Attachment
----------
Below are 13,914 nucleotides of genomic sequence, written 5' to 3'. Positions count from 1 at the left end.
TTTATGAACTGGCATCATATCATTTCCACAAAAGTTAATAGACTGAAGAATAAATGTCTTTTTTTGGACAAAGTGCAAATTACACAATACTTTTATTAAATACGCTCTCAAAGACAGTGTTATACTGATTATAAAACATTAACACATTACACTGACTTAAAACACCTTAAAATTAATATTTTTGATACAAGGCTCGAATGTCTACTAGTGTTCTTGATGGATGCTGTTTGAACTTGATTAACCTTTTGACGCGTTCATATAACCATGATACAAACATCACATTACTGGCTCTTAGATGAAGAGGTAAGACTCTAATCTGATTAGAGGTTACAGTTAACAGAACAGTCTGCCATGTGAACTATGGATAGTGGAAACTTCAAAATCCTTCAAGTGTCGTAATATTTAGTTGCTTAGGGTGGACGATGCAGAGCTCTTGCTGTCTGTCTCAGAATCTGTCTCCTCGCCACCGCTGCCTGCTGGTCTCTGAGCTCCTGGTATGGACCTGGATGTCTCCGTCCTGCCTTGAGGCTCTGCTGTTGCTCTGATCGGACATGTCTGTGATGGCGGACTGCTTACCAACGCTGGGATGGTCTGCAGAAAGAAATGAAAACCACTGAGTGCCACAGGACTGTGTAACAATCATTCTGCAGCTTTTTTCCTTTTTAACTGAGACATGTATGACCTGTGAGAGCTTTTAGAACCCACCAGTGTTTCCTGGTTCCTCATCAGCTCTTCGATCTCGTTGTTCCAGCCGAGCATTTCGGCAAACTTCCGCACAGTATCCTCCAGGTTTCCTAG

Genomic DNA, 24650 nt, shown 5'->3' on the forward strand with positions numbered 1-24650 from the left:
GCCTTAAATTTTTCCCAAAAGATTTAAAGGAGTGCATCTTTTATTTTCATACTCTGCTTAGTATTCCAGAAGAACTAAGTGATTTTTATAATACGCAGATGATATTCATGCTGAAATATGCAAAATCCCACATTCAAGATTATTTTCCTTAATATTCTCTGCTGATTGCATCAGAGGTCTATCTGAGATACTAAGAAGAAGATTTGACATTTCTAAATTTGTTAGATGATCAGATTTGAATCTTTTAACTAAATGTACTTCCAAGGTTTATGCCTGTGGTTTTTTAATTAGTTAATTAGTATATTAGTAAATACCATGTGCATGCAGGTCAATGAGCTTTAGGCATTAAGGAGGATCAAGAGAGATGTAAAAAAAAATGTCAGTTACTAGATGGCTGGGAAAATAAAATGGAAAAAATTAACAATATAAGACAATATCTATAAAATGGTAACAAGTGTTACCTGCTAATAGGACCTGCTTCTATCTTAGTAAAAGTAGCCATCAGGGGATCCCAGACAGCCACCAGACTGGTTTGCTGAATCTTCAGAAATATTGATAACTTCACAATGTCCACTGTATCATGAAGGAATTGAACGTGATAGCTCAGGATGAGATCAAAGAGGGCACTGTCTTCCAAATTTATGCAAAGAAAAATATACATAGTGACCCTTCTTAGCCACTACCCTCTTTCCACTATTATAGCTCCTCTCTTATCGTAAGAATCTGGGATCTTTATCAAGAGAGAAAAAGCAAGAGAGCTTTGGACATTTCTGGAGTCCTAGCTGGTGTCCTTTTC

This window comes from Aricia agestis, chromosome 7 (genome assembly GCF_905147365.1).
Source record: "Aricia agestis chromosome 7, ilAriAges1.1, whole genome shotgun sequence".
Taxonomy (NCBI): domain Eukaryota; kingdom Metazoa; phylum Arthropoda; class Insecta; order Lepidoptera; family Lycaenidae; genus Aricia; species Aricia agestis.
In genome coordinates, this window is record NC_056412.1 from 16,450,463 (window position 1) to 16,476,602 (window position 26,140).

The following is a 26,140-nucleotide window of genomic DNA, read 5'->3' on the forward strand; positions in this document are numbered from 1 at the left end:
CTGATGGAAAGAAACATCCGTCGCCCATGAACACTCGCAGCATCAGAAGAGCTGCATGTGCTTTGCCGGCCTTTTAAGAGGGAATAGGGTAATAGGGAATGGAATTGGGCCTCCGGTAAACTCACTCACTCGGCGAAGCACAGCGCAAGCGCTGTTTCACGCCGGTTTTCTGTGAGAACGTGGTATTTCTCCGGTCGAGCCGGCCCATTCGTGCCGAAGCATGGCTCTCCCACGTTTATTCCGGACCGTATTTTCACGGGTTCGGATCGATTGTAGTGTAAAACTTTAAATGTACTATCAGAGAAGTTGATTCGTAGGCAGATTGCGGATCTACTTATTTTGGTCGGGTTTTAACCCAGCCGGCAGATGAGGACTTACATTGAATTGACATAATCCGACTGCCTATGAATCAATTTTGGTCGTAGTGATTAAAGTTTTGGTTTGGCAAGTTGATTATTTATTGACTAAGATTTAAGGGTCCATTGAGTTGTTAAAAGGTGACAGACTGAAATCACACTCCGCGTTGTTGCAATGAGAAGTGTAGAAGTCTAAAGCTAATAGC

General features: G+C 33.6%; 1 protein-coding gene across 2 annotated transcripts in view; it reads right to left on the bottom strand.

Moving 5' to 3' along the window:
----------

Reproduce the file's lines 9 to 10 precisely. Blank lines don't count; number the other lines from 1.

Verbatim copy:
The following is a 26,140-nucleotide window of genomic DNA, read 5'->3' on the forward strand; positions in this document are numbered from 1 at the left end:
CTGATGGAAAGAAACATCCGTCGCCCATGAACACTCGCAGCATCAGAAGAGCTGCATGTGCTTTGCCGGCCTTTTAAGAGGGAATAGGGTAATAGGGAATGGAATTGGGCCTCCGGTAAACTCACTCACTCGGCGAAGCACAGCGCAAGCGCTGTTTCACGCCGGTTTTCTGTGAGAACGTGGTATTTCTCCGGTCGAGCCGGCCCATTCGTGCCGAAGCATGGCTCTCCCACGTTTATTCCGGACCGTATTTTCACGGGTTCGGATCGATTGTAGTGTAAAACTTTAAATGTACTATCAGAGAAGTTGATTCGTAGGCAGATTGCGGATCTACTTATTTTGGTCGGGTTTTAACCCAGCCGGCAGATGAGGACTTACATTGAATTGACATAATCCGACTGCCTATGAATCAATTTTGGTCGTAGTGATTAAAGTTTTGGTTTGGCAAGTTGATTATTTATTGACTAAGATTTAAGGGTCCATTGAGTTGTTAAAAGGTGACAGACTGAAATCACACTCCGCGTTGTTGCAATGAGAAGTGTAGAAGTCTAAAGCTAATAGC